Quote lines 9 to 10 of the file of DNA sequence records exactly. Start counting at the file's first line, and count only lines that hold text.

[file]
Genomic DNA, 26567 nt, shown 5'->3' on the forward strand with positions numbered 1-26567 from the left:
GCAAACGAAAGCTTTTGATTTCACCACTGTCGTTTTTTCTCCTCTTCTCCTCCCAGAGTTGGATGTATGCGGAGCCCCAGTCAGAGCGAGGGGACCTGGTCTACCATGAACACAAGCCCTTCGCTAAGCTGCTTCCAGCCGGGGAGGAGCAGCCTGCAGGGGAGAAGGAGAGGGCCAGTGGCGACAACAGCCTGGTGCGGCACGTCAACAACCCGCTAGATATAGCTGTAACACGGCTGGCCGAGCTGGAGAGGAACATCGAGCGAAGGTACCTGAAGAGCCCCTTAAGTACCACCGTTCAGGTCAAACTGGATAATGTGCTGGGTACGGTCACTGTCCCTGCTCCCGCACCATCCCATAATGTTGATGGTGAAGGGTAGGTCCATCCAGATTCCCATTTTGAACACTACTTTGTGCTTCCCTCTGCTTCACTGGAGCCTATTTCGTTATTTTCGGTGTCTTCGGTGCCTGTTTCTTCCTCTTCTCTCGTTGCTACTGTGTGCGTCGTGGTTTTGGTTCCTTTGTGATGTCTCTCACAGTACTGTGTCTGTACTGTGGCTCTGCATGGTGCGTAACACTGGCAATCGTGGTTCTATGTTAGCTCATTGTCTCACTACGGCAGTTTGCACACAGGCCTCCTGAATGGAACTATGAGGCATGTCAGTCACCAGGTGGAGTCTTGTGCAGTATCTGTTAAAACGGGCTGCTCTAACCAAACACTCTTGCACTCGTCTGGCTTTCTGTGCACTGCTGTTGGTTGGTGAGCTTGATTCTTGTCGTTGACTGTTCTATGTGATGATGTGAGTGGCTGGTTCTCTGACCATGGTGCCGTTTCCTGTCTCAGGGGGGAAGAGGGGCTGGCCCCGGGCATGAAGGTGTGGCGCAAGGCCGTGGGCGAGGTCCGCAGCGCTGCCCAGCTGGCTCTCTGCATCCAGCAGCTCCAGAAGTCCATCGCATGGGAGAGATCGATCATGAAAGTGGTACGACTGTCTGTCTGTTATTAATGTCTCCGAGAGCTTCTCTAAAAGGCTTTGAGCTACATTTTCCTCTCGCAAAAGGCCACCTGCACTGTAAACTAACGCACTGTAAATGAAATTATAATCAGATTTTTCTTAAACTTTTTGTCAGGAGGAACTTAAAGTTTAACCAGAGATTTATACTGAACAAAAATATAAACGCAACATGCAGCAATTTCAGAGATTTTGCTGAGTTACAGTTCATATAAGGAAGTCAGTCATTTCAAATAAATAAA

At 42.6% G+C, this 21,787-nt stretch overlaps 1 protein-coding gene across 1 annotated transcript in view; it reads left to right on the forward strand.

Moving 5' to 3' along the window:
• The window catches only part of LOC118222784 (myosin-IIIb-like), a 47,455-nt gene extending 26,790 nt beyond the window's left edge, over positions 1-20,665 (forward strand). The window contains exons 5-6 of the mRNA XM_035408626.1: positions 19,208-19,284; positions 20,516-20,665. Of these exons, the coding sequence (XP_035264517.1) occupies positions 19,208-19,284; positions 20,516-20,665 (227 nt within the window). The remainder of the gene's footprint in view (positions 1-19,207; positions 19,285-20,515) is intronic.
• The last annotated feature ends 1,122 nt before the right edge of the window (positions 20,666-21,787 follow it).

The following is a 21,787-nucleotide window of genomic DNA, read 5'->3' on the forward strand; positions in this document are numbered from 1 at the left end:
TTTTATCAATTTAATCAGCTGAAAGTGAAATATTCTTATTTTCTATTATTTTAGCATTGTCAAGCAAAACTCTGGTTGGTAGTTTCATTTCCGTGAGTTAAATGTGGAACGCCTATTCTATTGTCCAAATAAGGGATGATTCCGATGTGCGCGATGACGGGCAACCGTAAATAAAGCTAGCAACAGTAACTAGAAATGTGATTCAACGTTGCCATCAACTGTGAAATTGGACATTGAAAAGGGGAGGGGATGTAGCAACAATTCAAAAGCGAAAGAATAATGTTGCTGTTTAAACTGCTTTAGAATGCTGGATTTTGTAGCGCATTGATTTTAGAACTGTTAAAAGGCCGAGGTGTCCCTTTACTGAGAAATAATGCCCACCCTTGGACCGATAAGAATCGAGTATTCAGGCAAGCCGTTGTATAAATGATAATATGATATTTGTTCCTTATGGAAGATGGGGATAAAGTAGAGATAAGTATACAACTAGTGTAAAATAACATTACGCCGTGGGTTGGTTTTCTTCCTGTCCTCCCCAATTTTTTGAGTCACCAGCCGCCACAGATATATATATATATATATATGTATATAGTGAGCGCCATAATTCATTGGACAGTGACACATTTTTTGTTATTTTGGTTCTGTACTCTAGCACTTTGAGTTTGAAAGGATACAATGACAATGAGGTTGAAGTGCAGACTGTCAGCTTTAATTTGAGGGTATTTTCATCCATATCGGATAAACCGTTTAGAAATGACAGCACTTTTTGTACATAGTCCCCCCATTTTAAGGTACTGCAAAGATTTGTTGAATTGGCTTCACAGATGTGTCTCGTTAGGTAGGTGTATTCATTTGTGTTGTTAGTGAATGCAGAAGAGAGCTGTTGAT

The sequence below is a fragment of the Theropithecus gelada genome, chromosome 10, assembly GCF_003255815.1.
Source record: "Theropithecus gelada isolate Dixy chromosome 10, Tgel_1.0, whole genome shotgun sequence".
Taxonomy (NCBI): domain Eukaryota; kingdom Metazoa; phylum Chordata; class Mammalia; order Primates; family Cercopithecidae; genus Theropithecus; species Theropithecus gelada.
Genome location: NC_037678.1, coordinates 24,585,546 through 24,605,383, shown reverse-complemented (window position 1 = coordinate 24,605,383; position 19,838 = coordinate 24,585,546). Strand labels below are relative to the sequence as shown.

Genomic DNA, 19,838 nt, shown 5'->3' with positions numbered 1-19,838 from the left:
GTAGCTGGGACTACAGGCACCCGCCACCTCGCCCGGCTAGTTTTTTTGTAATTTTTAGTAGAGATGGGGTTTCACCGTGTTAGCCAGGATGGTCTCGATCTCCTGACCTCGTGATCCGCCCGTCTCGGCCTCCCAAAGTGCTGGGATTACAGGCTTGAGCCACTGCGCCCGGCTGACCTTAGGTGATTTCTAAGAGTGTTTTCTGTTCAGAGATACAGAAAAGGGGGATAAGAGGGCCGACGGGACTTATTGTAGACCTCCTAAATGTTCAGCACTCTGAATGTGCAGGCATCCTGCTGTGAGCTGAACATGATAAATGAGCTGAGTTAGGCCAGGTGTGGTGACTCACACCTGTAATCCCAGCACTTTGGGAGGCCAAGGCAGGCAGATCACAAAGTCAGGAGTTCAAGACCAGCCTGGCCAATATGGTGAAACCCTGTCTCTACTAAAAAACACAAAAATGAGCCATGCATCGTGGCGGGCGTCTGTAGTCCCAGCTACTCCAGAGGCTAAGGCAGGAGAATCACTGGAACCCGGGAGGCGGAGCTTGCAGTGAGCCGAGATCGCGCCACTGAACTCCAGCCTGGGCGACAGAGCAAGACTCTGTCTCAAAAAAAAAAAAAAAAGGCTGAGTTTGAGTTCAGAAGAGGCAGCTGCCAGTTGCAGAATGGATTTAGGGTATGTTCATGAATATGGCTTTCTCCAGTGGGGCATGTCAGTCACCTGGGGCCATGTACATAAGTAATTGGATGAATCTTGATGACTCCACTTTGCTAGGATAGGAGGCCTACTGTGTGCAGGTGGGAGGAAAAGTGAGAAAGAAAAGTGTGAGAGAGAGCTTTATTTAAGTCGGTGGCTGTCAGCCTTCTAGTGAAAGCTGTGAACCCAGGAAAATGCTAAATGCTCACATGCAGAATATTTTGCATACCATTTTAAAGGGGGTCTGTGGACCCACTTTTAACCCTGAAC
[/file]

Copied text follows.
The sequence below is a fragment of the Theropithecus gelada genome, chromosome 10, assembly GCF_003255815.1.
Source record: "Theropithecus gelada isolate Dixy chromosome 10, Tgel_1.0, whole genome shotgun sequence".